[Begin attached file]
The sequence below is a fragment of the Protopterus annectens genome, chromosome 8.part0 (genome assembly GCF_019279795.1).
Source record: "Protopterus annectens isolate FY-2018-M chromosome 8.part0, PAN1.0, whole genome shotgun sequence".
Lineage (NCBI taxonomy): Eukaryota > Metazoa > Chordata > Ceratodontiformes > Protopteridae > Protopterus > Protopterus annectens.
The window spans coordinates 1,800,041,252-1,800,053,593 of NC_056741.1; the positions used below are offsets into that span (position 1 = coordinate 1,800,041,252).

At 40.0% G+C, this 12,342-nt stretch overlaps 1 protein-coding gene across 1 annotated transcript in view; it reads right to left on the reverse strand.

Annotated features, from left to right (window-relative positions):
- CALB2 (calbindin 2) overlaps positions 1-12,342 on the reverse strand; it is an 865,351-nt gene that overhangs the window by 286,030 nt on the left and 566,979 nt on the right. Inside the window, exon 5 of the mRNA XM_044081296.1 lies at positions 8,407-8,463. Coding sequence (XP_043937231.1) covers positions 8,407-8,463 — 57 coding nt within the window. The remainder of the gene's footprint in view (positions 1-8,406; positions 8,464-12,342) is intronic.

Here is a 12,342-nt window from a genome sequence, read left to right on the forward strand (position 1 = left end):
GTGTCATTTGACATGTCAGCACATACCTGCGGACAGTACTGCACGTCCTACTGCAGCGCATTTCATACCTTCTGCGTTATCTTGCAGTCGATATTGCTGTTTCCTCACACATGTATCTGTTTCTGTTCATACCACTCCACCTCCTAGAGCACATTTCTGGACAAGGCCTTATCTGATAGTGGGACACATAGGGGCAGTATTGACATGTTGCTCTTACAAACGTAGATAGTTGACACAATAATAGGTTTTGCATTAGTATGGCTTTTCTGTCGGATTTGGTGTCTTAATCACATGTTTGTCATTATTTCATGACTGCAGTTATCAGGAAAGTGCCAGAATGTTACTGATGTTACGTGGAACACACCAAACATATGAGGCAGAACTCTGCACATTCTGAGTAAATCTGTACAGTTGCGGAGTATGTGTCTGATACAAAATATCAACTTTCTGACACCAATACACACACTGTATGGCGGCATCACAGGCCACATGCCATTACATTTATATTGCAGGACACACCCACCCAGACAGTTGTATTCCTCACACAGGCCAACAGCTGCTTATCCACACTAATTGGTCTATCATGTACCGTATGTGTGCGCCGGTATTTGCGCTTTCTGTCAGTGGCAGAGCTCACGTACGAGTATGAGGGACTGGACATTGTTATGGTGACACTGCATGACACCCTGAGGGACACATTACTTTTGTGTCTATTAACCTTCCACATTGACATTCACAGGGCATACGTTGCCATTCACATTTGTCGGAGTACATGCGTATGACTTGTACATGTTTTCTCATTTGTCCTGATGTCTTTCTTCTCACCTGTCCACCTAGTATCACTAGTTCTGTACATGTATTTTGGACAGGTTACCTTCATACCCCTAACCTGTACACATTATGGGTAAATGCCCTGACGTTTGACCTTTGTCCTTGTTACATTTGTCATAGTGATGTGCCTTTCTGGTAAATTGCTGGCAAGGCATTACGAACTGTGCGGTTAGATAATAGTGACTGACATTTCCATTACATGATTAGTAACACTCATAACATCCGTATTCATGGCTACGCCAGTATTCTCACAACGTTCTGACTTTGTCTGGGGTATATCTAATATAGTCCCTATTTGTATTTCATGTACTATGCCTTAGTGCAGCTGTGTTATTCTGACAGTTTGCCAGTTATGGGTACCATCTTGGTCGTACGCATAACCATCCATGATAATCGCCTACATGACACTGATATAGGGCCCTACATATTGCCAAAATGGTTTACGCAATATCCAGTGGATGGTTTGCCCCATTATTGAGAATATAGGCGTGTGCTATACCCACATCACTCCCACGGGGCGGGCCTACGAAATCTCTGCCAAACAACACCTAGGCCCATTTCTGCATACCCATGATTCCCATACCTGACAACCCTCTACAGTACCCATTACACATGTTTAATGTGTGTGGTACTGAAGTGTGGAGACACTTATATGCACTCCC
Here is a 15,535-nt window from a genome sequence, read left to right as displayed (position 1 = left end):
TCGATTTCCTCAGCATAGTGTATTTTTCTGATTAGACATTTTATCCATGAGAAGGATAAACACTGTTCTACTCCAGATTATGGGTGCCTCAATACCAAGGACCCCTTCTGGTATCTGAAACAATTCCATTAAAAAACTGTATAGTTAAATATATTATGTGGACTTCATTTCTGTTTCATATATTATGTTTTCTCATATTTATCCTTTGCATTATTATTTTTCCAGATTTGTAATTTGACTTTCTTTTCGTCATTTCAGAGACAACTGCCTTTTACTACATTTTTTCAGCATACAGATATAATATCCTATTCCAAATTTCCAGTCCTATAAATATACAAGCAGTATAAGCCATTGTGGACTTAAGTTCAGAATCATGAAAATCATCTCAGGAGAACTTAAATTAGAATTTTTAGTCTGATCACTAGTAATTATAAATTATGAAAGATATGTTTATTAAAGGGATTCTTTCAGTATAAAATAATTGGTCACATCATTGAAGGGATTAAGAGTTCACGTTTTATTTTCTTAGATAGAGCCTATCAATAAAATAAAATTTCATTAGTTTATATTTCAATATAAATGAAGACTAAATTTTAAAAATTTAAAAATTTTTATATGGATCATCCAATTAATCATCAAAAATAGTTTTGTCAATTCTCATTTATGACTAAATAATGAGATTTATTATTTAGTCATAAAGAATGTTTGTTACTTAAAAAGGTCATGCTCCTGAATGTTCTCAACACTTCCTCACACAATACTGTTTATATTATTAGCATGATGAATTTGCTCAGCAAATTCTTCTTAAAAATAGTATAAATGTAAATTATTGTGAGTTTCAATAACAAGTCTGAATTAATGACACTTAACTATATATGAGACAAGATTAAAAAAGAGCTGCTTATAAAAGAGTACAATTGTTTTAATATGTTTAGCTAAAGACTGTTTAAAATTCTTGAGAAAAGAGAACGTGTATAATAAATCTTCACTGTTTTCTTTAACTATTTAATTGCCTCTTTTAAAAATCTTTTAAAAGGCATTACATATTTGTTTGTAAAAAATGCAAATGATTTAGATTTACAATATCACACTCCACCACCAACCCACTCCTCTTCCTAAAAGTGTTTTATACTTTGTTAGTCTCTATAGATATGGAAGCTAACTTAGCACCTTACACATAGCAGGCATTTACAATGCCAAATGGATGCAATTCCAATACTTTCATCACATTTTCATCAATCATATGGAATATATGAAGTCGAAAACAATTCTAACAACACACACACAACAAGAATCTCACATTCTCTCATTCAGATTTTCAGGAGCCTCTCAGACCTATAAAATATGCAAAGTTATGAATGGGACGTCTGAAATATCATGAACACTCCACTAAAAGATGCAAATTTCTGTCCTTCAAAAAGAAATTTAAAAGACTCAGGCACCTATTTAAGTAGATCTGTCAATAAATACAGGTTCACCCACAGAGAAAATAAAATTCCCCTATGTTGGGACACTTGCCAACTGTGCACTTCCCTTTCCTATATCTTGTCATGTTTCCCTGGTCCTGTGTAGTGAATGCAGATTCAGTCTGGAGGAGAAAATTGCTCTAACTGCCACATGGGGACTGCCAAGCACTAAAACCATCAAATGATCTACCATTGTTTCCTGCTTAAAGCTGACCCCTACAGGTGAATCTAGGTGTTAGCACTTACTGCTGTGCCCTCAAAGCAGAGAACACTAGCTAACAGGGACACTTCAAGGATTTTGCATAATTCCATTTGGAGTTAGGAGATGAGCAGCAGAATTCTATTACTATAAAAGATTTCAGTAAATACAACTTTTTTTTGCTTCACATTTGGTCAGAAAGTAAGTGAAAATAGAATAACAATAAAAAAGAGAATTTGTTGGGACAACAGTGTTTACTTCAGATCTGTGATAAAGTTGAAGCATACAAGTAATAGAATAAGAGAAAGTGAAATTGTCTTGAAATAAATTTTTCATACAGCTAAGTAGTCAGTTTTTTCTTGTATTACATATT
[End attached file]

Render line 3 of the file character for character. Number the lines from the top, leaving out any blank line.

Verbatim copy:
Lineage (NCBI taxonomy): Eukaryota > Metazoa > Chordata > Ceratodontiformes > Protopteridae > Protopterus > Protopterus annectens.